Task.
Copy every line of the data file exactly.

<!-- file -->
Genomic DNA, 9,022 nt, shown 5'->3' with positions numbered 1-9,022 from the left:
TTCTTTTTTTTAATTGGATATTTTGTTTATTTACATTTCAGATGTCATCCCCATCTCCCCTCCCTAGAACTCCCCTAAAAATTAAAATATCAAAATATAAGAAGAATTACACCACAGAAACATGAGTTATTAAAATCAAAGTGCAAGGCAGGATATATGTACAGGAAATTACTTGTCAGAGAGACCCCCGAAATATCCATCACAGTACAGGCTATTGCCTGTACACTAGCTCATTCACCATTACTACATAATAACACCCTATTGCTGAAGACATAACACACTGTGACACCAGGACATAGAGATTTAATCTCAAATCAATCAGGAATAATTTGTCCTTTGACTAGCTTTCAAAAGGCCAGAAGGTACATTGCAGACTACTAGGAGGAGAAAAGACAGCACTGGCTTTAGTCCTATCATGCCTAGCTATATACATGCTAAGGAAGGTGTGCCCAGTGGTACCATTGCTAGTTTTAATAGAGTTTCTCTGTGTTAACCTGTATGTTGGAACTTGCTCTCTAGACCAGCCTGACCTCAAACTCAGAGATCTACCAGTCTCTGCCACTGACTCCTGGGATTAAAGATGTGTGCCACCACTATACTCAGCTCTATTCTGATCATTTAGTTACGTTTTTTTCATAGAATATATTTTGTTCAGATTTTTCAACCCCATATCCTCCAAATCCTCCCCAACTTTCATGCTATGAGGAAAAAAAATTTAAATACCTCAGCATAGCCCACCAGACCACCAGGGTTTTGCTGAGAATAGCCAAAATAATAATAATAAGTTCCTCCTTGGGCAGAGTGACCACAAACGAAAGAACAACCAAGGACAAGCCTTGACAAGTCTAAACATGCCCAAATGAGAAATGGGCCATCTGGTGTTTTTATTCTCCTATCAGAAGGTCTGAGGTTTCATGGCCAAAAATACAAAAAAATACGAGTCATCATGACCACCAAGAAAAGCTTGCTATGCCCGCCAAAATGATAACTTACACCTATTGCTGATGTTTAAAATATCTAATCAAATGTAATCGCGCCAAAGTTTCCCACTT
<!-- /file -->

Genomic DNA, 9,022 nt, shown 5'->3' with positions numbered 1-9,022 from the left:
TTCTTTTTTTTAATTGGATATTTTGTTTATTTACATTTCAGATGTCATCCCCATCTCCCCTCCCTAGAACTCCCCTAAAAATTAAAATATCAAAATATAAGAAGAATTACACCACAGAAACATGAGTTATTAAAATCAAAGTGCAAGGCAGGATATATGTACAGGAAATTACTTGTCAGAGAGACCCCCGAAATATCCATCACAGTACAGGCTATTGCCTGTACACTAGCTCATTCACCATTACTACATAATAACACCCTATTGCTGAAGACATAACACACTGTGACACCAGGACATAGAGATTTAATCTCAAATCAATCAGGAATAATTTGTCCTTTGACTAGCTTTCAAAAGGCCAGAAGGTACATTGCAGACTACTAGGAGGAGAAAAGACAGCACTGGCTTTAGTCCTATCATGCCTAGCTATATACATGCTAAGGAAGGTGTGCCCAGTGGTACCATTGCTAGTTTTAATAGAGTTTCTCTGTGTTAACCTGTATGTTGGAACTTGCTCTCTAGACCAGCCTGACCTCAAACTCAGAGATCTACCAGTCTCTGCCACTGACTCCTGGGATTAAAGATGTGTGCCACCACTATACTCAGCTCTATTCTGATCATTTAGTTACGTTTTTTTCATAGAATATATTTTGTTCAGATTTTTCAACCCCATATCCTCCAAATCCTCCCCAACTTTCATGCTATGAGGAAAAAAAATTTAAATACCTCAGCATAGCCCACCAGACCACCAGGGTTTTGCTGAGAATAGCCAAAATAATAATAATAAGTTCCTCCTTGGGCAGAGTGACCACAAACGAAAGAACAACCAAGGACAAGCCTTGACAAGTCTAAACATGCCCAAATGAGAAATGGGCCATCTGGTGTTTTTATTCTCCTATCAGAAGGTCTGAGGTTTCATGGCCAAAAATACAAAAAAATACGAGTCATCATGACCACCAAGAAAAGCTTGCTATGCCCGCCAAAATGATAACTTACACCTATTGCTGATGTTTAAAATATCTAATCAAATGTAATCGCGCCAAAGTTTCCCACTT